Look at the beauty of that map. I mean, you can see Mexico from here! Er, actually, you can see the trails... and bridges... and parking lot... it's unheard of! The old map had some squiggly lines and that was about it. But if you're looking closely at the map above, you'll notice that nowhere on the list of trails does it say anything about "C-trail" ...and that my friends is why we, here at seetrail, had a moment of silence. Sure, change can be a good thing. That map will probably save dozens of tourists from getting lost and dehydrated in hot weather. But "C-trail" as we knew it, the generically labeled trail of "where Matt and Heidi met" is no more. So "C-trail" now lives on as a pun in our title. And it's finally actually labeled for something more realistic: the lakes that it meanders through.

"Is that a muddy shoe?" Why, yes it is. Not as muddy as it ended up, but showing good progress. Last year we shared a muddy walk on "C-trail" so it seemed appropriate for the weather to cooperate. Misty, overcast, muddy. Again. At least it's not intermittently raining, like the last bird walk I recall sharing from 2006. The lovely photo next to the muddy shoe is a wing-tagged American White Pelican. We're waiting to hear back on that* (still no news from our honeymoon Black-whiskered Vireo) but we're not holding our breath.

This is now; the first week of February, 2010. AND THERE'S A SIGN! (You have no idea how awesome it is for there to be signage.) Anyway, the photo is not really at the spot where we met (forgive us, the segment of trail is 1/4 mile so it's hard to know for sure), but at least it's in front of the pond that housed the tree that hosted the sapsucker... it's turning into a book!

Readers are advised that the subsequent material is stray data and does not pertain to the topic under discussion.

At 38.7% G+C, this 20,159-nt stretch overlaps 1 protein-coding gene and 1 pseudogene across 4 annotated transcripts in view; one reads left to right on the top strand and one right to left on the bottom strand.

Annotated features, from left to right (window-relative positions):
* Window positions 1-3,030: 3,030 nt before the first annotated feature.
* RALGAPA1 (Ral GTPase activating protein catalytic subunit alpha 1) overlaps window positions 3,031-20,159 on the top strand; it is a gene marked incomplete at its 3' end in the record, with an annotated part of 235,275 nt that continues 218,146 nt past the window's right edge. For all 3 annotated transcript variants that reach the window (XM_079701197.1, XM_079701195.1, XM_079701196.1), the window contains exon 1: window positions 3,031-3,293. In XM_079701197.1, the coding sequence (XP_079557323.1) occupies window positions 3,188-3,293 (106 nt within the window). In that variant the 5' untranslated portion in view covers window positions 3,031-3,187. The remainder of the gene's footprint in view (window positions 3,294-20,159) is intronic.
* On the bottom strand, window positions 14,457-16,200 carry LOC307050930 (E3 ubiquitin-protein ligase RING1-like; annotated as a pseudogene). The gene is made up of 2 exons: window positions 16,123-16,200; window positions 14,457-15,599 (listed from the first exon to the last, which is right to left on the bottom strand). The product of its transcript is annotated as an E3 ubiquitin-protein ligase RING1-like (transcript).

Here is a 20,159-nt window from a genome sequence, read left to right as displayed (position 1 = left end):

There was a young couple who met at a refuge that had a trail that harbored a bench that was across from a pond that housed the tree that hosted the sapsucker who startled the birders who called the RBA who alerted the folks who birded the state who... started a vicious cycle of bad poetry?

For early orders on that dramatic essay for children of all ages, drop us an e-mail. I'll even draw some stick-figures of us and the sapsucker with four different colors of crayon to serve as illustrations ;-)

PSA - Water

This is brave new territory for See Trail; Matt and I tend to post about birds and bugs hoping that conservation is adequately addressed. It's hard to save a species when it has no habitat, but it's also important that we're just plain practical in our daily routine.

So here's our first Public Service Announcement - Water

Brain food from GOOD Magazine & Whole Foods:

Water conservation is a beautiful thing. We all know that leaving the water on while brushing teeth is a waste... but it's not often that we look at our food choices for water conservation ideas. As a former vegetarian of five years, I can attest to the difficulty of going veggie in Texas. But simply promoting vegetarian options at a restaurant by ordering something without meat is making a statement; and it supports the demand for fresh, flavorful options that aren't all peanut butter & jelly sandwiches.

Anyway, the above video made me a little bit braver in promoting the following video, which I finally found a translation for:

Since most Americans take one shower a day* (I'm stereotyping without citations here), there's one flush saved per day. That's only a few gallons. One of the comments posted for the video was this, from CraniumOnEmpty: